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Google's 'Magenta' project will see if AIs can truly make art

Google research will find the limits of computer creativity.

Google's next foray into the burgeoning world of artificial intelligence will be a creative one. The company has previewed a new effort to teach AI systems to generate music and art called Magenta. It'll launch officially on June 1st, but Google gave attendees at the annual Moogfest music and tech festival a preview of what's in store. As Quartz reports, Magenta comes from Google's Brain AI group -- which is responsible for many uses of AI in Google products like Translate, Photos and Inbox. It builds on previous efforts in the space, using TensorFlow -- Google's open-source library for machine learning -- to train computers to create art. The goal is to answer the questions: "Can machines make music and art? If so, how? If not, why not?"

That's not an entirely new endeavor. Researchers and creatives have been generating music through technology for years. One notable name in the field is Dr. Nick Collins, a composer who uses machine learning to create songs, some of which were adapted in the making of a computer-generated musical launched earlier this year. Individuals have also created songs using publicly available recurrent neural network code, while companies like Jukedeck are already commercializing their models.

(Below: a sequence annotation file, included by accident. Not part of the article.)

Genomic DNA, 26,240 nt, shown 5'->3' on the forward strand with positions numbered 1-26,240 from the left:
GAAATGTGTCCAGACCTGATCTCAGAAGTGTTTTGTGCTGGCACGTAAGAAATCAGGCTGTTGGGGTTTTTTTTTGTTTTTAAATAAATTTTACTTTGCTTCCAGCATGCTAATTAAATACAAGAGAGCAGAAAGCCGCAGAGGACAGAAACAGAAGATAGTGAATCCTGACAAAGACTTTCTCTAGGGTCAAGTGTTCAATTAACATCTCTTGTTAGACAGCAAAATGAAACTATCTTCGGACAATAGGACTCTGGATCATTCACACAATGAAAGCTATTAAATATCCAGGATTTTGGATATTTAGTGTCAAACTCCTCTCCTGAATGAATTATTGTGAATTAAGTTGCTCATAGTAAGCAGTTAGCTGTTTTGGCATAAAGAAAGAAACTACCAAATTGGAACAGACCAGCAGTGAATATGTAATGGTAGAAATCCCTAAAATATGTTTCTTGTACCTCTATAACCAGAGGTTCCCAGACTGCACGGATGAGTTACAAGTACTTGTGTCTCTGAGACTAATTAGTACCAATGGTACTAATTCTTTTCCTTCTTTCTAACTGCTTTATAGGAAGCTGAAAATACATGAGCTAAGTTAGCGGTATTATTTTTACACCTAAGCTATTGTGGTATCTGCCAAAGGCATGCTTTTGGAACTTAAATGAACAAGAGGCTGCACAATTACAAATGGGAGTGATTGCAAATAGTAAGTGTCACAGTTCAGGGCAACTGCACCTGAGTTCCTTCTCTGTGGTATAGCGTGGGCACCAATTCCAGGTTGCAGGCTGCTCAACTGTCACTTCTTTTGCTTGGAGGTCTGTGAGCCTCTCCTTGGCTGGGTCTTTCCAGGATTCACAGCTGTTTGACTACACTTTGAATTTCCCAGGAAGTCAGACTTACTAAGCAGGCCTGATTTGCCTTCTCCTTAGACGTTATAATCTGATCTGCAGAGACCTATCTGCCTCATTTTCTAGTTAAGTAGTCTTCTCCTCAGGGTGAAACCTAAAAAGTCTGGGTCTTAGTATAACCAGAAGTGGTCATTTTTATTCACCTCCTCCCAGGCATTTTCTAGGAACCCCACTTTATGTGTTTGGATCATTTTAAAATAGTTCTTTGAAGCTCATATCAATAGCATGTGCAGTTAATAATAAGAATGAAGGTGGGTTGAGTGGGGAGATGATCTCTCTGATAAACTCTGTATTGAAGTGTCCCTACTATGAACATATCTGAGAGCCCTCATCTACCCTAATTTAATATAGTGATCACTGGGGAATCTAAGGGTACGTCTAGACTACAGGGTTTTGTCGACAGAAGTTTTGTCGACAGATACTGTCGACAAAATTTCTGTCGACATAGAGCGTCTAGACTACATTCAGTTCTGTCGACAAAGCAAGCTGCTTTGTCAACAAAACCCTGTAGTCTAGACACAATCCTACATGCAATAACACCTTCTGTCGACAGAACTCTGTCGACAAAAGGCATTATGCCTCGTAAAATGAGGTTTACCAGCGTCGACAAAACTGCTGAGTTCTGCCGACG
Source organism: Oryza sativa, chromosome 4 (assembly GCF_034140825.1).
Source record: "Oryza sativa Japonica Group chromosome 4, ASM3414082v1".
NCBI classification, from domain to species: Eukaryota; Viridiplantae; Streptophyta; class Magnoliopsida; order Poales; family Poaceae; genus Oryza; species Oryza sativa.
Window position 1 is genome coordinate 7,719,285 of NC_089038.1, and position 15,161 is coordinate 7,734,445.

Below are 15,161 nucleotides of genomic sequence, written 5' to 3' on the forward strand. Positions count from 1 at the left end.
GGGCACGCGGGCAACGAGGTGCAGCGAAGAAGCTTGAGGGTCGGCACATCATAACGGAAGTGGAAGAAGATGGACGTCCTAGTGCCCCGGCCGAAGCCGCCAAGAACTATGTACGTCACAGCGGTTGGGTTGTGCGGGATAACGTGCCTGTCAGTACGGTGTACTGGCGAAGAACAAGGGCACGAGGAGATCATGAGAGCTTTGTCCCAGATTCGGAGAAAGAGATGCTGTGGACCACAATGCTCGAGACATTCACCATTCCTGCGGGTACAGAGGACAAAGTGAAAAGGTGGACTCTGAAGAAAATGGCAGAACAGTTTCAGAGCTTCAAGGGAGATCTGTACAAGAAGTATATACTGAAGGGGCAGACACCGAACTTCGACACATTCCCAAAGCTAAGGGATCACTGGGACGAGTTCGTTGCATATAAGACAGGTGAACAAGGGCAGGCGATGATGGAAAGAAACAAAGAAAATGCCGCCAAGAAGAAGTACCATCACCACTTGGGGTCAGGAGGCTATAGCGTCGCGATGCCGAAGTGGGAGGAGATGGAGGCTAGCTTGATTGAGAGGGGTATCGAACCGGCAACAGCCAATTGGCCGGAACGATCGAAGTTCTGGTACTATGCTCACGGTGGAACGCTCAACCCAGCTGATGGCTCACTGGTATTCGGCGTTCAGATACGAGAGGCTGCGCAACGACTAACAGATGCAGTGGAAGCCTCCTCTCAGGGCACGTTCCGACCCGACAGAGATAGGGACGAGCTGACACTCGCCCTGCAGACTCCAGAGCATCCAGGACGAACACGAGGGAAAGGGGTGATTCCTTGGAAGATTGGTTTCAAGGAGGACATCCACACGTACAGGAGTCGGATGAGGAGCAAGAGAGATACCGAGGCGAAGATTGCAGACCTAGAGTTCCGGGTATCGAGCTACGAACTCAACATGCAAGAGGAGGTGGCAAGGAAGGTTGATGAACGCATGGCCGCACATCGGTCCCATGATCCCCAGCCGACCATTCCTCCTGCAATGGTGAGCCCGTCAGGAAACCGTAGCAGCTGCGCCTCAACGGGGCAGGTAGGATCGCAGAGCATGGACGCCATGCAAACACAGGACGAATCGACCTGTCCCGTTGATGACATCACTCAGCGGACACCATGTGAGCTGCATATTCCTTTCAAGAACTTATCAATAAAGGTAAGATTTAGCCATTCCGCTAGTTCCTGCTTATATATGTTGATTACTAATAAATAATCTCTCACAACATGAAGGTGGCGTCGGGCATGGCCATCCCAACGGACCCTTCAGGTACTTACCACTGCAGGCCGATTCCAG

How Google's efforts in the space will differ from those that came before it is still unknown. From the brief demo at Moogfest, though, it appears Magenta will be similar to others. The most important part of the process will be training, where the AI will absorb and learn from a particular type of media -- at Moogfest, the focus was obviously music. Once it's trained, the network can be "seeded" with a few notes, and then let loose its creativity to turn those notes into a full piece of music. The output of this process can generally be tweaked with variables that define how complex its calculations should be, and how "creative" or "safe" its output.

DeepDream, Google's visual AI that could transform photos into psychedelic art, worked on a similar principle, as do other neural networks like Char-RNN, which we used to train a writing bot. Douglas Eck, a Google Brain researcher who led the talk at Moogfest, said the ultimate aim was to see how well computers can create new works of art semi-independently.

A neural network demoed at Moogfest extrapolated five notes into a more complex melody.

Unless Google has made a significant breakthrough, it's likely Magenta will involve multiple unique efforts in the fields it's looking into -- one neural network wouldn't be able to create music and art. At first, the focus will be on music, before moving onto visual arts with other projects.

Before working on Magenta, Eck was responsible for music search and recommendation for Google Play Music. Perhaps it should come as no surprise, then, that he's also interested in other uses for AI in music and the arts. If a computer can understand why you like to listen to a song at any given moment, it can better recommend others. This sort of user-specific, context-aware recommendation is something all music services want to offer, but none have really nailed yet. This research isn't part of Magenta, but gives you an idea of how many uses AI can have in the field beyond "just" generating pieces.

As with DeepDream, Google will be working on Magenta out in the open, sharing its code and findings through developer resources like GitHub. The first public release will be a simple program that can be trained using MIDI files. It's not clear if there'll be an equally simple way to output new music based on that training on June 1st also, but Eck committed to regularly adding software to the Magenta GitHub page and updating its blog with progress reports.

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